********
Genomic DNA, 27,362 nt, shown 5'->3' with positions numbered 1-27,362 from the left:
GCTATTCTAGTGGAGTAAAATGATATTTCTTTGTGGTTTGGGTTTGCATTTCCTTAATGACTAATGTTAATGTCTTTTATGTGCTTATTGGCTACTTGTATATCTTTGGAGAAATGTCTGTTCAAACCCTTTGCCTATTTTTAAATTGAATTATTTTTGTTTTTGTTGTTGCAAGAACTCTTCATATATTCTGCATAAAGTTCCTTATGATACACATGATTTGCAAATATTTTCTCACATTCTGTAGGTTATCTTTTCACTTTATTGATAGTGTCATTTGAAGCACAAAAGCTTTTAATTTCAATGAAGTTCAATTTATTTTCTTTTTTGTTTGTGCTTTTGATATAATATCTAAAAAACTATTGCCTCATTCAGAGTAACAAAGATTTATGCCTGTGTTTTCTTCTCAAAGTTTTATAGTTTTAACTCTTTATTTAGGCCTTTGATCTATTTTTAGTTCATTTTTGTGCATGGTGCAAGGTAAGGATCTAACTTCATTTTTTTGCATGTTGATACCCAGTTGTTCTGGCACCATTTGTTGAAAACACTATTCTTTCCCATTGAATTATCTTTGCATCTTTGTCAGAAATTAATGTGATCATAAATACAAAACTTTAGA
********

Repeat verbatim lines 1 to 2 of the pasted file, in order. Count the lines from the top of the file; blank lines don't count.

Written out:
Genomic DNA, 27,362 nt, shown 5'->3' with positions numbered 1-27,362 from the left:
GCTATTCTAGTGGAGTAAAATGATATTTCTTTGTGGTTTGGGTTTGCATTTCCTTAATGACTAATGTTAATGTCTTTTATGTGCTTATTGGCTACTTGTATATCTTTGGAGAAATGTCTGTTCAAACCCTTTGCCTATTTTTAAATTGAATTATTTTTGTTTTTGTTGTTGCAAGAACTCTTCATATATTCTGCATAAAGTTCCTTATGATACACATGATTTGCAAATATTTTCTCACATTCTGTAGGTTATCTTTTCACTTTATTGATAGTGTCATTTGAAGCACAAAAGCTTTTAATTTCAATGAAGTTCAATTTATTTTCTTTTTTGTTTGTGCTTTTGATATAATATCTAAAAAACTATTGCCTCATTCAGAGTAACAAAGATTTATGCCTGTGTTTTCTTCTCAAAGTTTTATAGTTTTAACTCTTTATTTAGGCCTTTGATCTATTTTTAGTTCATTTTTGTGCATGGTGCAAGGTAAGGATCTAACTTCATTTTTTTGCATGTTGATACCCAGTTGTTCTGGCACCATTTGTTGAAAACACTATTCTTTCCCATTGAATTATCTTTGCATCTTTGTCAGAAATTAATGTGATCATAAATACAAAACTTTAGA